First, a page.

In The Story of My Life by Helen Keller, describe the childhood incidents which become a part and parcel of Helen's sight.

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Having been left blind and deaf after an illness at the age of nineteen months, Helen Keller relies on her sense of touch to explore and discover the world around her. In The Story of My Life she invites the reader to share her story and learn from her experiences. The reader finds inspiration and is surely motivated to appreciate the potential in the simplest things. 

In chapter 1, Helen describes her home and the garden as "the paradise of my childhood." When she is particularly frustrated, she finds solace in the garden, using her sense of touch and smell to find her favorite place and "to hide my hot face in the cool leaves and grass." At the age of five, Helen is proud that she can do some chores and her attempts to be normal include dressing up and even placing herself in front of a mirror with powder on her face and a "bustle" around her waist in an attempt to help "entertain" guests. Helen also wonders why when she moves her mouth and "gesticulates[d] frantically" she cannot make herself understood. 

Helen recalls cutting Martha's hair and even trying to tip her baby sister out of a cot which Helen thinks should be reserved for her doll Nancy. She recalls almost setting herself on fire while trying to dry her apron in front of the fire and she recalls mimicking her father, putting on his glasses and holding a newspaper up to her face trying to make some sense of what he does (ch 2).

Helen's experiences with Annie Sullivan become her vision, starting with Annie's attempts to teach Helen "language."  So the turning point in Helen's life comes when she learns the importance of words and "that 'w-a-t-e-r' means the wonderful cool something that was flowing over my hand. That living word awakened my soul" (ch 4). Annie does not restrict Helen to a classroom or to structured lessons but takes every opportunity to expose Helen to new and exciting textures and experiences including an occasion when Helen is in a tree and becomes aware of a change in the atmosphere, signalling an approaching storm. Helen admits that "a nameless fear clutched at my heart" (ch 5) because Annie has left her alone and for a long time afterward Helen avoids climbing trees. Helen admits that "everything that could hum, or buzz, or sing, or bloom had a part in my education" which therefore ensures that she "learned from life itself" (ch 7).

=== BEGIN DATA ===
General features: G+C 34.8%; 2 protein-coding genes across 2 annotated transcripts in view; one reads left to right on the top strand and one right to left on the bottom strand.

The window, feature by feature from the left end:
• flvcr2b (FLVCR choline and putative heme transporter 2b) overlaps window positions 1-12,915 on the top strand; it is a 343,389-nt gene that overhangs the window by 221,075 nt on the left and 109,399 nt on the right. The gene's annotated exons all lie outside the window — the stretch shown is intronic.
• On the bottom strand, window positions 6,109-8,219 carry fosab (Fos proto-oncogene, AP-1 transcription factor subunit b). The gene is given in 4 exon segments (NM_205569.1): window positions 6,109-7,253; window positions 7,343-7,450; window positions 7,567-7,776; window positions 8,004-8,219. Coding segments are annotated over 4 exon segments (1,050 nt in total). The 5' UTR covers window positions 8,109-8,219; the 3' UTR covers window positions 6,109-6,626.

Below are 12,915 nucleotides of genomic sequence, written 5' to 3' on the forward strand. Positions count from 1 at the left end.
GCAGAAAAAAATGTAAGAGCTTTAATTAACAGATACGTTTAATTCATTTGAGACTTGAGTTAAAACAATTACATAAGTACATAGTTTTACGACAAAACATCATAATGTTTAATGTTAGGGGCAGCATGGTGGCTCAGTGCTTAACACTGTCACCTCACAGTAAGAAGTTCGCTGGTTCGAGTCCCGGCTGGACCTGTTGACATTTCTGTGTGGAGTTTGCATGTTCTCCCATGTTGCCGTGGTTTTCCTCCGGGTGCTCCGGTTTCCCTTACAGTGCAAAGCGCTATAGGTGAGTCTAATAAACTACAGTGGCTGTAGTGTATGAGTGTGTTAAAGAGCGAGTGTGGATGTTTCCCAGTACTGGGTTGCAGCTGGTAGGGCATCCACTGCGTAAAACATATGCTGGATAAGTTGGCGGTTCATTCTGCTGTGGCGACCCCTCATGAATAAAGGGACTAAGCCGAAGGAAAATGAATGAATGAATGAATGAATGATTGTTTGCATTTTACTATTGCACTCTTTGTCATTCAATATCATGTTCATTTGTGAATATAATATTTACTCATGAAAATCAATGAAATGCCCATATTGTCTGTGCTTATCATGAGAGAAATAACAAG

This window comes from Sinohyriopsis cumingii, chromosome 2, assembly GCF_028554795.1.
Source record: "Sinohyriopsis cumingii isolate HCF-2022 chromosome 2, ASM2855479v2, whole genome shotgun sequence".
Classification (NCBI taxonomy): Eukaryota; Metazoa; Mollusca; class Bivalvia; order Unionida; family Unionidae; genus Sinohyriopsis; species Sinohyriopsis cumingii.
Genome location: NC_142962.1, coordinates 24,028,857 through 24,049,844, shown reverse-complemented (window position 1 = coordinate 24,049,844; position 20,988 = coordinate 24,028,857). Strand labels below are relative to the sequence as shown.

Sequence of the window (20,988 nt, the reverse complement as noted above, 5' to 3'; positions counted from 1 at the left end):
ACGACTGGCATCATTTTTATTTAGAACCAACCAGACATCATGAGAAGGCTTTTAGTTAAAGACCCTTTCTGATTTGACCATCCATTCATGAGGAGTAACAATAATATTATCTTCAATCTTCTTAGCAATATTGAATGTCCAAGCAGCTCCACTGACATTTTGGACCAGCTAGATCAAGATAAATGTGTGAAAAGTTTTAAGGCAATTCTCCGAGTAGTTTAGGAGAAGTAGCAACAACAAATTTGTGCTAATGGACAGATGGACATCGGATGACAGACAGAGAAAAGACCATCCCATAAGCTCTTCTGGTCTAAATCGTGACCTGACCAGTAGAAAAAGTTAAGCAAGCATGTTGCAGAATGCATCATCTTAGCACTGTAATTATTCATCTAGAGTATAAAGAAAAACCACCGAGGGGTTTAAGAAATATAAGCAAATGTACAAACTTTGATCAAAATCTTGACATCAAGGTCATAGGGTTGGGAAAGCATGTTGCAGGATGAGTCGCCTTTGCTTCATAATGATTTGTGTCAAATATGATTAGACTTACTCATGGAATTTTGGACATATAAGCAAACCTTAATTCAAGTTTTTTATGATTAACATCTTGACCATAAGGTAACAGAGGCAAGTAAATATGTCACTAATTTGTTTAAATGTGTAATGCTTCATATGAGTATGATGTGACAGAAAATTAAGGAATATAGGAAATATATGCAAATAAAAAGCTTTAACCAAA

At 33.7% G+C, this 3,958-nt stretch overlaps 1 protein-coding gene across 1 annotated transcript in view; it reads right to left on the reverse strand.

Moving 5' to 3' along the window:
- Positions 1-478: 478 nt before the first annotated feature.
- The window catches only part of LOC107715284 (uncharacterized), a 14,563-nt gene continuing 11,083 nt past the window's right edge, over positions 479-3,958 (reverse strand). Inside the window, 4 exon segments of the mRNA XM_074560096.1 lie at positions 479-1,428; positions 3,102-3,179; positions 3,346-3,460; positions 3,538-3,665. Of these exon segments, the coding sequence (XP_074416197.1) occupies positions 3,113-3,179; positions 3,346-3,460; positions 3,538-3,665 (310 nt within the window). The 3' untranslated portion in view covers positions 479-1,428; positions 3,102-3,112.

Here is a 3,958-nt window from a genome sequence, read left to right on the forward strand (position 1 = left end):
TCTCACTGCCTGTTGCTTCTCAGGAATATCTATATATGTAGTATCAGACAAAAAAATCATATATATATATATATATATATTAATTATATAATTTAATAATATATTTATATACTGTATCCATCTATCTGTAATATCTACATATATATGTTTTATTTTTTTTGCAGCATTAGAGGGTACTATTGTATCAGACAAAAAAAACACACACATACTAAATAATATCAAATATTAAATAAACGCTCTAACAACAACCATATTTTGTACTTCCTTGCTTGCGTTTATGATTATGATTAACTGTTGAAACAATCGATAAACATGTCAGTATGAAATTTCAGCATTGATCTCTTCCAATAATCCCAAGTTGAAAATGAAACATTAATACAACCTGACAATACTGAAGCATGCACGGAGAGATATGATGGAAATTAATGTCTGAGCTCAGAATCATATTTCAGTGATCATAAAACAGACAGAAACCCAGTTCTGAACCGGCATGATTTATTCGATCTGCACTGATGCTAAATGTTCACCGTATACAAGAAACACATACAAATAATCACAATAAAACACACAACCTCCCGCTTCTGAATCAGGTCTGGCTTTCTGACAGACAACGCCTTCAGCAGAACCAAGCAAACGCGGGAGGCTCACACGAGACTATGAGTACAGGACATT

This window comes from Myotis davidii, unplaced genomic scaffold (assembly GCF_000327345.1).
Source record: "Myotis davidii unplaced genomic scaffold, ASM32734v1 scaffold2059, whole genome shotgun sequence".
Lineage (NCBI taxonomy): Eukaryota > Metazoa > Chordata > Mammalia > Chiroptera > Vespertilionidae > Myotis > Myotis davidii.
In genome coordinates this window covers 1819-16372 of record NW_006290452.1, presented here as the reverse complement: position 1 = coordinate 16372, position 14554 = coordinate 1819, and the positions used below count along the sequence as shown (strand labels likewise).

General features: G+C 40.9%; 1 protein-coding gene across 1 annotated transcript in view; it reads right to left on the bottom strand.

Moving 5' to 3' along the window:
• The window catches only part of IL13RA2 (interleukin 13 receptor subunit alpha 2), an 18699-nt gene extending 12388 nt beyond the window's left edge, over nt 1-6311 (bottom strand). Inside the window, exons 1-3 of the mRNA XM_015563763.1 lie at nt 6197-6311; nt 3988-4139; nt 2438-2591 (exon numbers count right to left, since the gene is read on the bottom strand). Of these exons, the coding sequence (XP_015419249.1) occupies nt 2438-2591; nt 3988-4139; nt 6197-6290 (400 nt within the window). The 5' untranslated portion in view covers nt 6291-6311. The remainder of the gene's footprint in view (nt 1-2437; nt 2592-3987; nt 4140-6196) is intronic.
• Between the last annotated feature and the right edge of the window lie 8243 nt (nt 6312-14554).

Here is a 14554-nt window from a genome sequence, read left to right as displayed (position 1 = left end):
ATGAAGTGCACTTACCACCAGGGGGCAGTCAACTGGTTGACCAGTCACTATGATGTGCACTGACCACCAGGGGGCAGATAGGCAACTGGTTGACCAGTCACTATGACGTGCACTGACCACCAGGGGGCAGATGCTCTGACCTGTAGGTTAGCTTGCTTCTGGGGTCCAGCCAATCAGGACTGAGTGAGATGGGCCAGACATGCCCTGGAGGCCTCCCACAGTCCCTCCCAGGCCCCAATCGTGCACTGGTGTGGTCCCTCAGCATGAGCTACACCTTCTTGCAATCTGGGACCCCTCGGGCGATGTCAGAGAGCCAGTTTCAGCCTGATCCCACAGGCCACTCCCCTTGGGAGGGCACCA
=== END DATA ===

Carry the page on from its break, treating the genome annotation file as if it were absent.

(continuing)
Helen visits the Perkins' Institute for The Blind and discovers real" joy to talk with other children in my own language" (ch 9). She relishes holidays, the seasons and the sea which both fascinates and terrifies her. She remembers tobogganing and an "exhilarating madness" (ch 12) in the snow. She refers to her efforts to speak and extend her communication abilities and she painfully mentions in chapter 14 how she learns lessons that are sometimes almost too hard to bear such as the incident with her story The Frost King which turns out to be too similar to Margaret Canby's work The Frost Fairies and which therefore irreparably damages her friendship with the dear Mr Anagnos who thinks she plagiarized the work. She admits that "this sad experience may have done me good."  

Helen's experiences therefore become her measure of development and, effectively her "sight," giving her valuable memories and allowing her to understand things and accept them. 

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